NASA's Aqua satellite and RapidScat instrument analyzed Super typhoon Soudelor's extent and winds as it reached Category Five typhoon status on the Saffir-Simpson Wind Scale.
RapidScat is a NASA instrument that flies aboard the International Space Station. RapidScat gathered surface wind speed and direction data on Soudelor on Aug. 3 at 1900 UTC (3 p.m. EDT) when it just west of Mariana Islands. RapidScat measured saw the strongest sustained winds circled the center. Sustained winds at that time were near 135 knots (155 mph/250 kph).
On Aug. 4 at 4:10 UTC (12:10 a.m. EDT) the Moderate Resolution Imaging Spectroradiometer or MODIS instrument aboard NASA's Aqua satellite captured a visible-light image of Super typhoon Soudelor that clearly showed its 12-nautical-mile-wide eye. Thick bands of powerful thunderstorms surrounded the storm and spiraled into the center.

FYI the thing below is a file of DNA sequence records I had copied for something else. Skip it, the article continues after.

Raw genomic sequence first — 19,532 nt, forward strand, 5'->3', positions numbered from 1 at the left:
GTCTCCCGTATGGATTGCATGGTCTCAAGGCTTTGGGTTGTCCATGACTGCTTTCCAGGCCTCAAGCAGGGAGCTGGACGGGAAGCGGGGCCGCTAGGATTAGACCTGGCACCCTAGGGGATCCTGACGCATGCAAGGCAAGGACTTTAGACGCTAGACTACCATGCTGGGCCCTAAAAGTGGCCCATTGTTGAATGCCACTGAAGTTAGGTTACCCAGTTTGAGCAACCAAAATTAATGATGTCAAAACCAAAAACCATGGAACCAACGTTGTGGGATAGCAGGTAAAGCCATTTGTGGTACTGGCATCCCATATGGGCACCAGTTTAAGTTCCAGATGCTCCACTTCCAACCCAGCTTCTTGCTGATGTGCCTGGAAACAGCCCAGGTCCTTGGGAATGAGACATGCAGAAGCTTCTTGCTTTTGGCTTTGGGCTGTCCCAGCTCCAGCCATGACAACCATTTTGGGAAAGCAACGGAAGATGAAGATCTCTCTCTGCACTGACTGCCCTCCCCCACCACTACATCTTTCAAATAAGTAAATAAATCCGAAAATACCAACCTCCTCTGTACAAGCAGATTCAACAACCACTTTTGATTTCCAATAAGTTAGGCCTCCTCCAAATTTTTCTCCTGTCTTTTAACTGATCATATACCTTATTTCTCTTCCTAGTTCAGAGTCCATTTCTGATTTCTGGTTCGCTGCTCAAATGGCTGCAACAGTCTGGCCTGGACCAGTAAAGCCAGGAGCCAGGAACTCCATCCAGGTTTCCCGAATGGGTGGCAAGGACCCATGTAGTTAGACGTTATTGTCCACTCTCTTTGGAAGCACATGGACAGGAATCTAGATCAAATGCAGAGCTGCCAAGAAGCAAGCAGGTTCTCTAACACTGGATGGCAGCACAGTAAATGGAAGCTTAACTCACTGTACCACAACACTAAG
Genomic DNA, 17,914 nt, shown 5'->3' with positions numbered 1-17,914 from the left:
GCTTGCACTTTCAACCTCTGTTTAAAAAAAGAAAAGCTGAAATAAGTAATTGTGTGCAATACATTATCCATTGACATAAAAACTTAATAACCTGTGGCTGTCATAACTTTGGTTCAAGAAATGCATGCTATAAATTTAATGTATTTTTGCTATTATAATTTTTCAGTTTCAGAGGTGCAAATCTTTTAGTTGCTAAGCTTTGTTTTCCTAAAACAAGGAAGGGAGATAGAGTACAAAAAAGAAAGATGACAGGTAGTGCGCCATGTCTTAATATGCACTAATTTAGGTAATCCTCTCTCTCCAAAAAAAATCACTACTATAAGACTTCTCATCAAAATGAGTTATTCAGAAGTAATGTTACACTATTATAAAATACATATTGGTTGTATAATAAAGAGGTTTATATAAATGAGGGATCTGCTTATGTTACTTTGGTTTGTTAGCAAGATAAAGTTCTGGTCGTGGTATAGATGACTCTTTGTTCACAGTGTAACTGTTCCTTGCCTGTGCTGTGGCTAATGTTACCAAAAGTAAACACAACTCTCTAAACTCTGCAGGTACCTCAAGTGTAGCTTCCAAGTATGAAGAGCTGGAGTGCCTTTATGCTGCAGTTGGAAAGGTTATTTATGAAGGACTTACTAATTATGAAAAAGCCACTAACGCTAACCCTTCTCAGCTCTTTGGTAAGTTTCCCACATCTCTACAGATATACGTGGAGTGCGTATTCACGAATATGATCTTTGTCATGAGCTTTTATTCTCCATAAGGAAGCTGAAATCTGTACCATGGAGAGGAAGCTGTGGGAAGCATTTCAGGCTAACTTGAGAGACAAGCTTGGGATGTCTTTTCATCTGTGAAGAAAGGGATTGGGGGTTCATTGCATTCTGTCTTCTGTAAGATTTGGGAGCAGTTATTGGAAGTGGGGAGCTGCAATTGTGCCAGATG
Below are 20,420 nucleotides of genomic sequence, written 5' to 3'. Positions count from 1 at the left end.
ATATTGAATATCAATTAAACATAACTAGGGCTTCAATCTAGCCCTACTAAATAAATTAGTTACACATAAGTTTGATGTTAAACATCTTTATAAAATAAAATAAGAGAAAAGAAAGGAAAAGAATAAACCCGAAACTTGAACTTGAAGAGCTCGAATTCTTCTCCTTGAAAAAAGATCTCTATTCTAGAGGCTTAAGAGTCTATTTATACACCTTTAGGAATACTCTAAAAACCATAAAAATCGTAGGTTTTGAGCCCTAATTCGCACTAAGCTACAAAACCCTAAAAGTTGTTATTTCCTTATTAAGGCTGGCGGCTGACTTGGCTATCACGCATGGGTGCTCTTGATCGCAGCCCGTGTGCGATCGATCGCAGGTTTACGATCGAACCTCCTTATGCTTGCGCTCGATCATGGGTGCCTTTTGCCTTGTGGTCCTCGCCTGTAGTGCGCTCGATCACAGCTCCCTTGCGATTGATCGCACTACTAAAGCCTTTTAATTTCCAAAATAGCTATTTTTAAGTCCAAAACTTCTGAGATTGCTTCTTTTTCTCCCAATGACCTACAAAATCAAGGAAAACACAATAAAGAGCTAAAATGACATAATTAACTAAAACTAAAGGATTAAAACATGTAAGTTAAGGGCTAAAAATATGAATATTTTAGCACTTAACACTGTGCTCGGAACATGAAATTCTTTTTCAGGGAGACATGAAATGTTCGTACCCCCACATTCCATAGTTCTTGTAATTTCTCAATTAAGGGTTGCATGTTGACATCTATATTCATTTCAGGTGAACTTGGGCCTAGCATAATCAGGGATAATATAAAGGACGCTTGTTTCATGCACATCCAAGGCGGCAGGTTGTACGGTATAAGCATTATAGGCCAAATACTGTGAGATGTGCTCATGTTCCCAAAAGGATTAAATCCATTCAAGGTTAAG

At 0900 (5 a.m. EDT), Super typhoon Soudelor had maximum sustained winds near 140 knots (161.1 mph/ 259.3 kph). Those typhoon-force winds stretched out up to 40 miles from the center, while tropical-storm-force winds extended 185 miles from the center. The Joint Typhoon Warning Center expects the storm to maintain that intensity for another 24 hours.
Soudelor was located near 18.6 North latitude and 138.8. East longitude, about 750 nautical miles (863 miles/1,389 km) from Kadena Air Base, Okinawa, Japan. Soudelor was moving to the west-northwest at 13 knots (14.9 mph/24.0 kph).
This super typhoon was generating extremely rough seas, with maximum significant wave height to 48 feet (14.6 meters)!
The Joint Typhoon Warning Center forecast takes Soudelor on a west-northwesterly path near the Japanese island of Ishigakijima on August 7 and then over northern Taiwan before making landfall in southeastern China on August 8.
The storm is predicted to weaken as it continues on its trek to the west-northwest. Interests in the path of this Super typhoon should prepare for storm surge, heavy rainfall, mudslides in high terrain areas, and typhoon-force winds.
For forecast warnings from the Japan Meteorological Agency, visit: http://www.